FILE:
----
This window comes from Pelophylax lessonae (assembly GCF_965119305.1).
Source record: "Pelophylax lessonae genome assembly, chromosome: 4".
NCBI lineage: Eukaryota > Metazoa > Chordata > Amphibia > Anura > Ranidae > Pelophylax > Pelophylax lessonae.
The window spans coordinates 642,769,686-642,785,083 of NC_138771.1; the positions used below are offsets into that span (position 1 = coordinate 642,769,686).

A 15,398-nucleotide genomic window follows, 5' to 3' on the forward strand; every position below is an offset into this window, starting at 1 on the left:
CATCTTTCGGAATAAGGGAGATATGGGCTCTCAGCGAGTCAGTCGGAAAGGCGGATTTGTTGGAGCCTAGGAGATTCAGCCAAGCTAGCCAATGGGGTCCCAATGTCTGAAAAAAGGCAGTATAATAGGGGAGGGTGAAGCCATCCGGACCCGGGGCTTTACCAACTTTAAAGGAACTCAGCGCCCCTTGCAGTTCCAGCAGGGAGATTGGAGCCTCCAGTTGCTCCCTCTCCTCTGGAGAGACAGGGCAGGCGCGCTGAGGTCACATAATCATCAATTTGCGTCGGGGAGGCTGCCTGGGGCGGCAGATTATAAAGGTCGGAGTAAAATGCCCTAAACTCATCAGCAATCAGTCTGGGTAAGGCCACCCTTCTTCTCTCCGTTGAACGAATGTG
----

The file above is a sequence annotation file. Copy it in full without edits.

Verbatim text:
This window comes from Pelophylax lessonae (assembly GCF_965119305.1).
Source record: "Pelophylax lessonae genome assembly, chromosome: 4".
NCBI lineage: Eukaryota > Metazoa > Chordata > Amphibia > Anura > Ranidae > Pelophylax > Pelophylax lessonae.
The window spans coordinates 642,769,686-642,785,083 of NC_138771.1; the positions used below are offsets into that span (position 1 = coordinate 642,769,686).

A 15,398-nucleotide genomic window follows, 5' to 3' on the forward strand; every position below is an offset into this window, starting at 1 on the left:
CATCTTTCGGAATAAGGGAGATATGGGCTCTCAGCGAGTCAGTCGGAAAGGCGGATTTGTTGGAGCCTAGGAGATTCAGCCAAGCTAGCCAATGGGGTCCCAATGTCTGAAAAAAGGCAGTATAATAGGGGAGGGTGAAGCCATCCGGACCCGGGGCTTTACCAACTTTAAAGGAACTCAGCGCCCCTTGCAGTTCCAGCAGGGAGATTGGAGCCTCCAGTTGCTCCCTCTCCTCTGGAGAGACAGGGCAGGCGCGCTGAGGTCACATAATCATCAATTTGCGTCGGGGAGGCTGCCTGGGGCGGCAGATTATAAAGGTCGGAGTAAAATGCCCTAAACTCATCAGCAATCAGTCTGGGTAAGGCCACCCTTCTTCTCTCCGTTGAACGAATGTG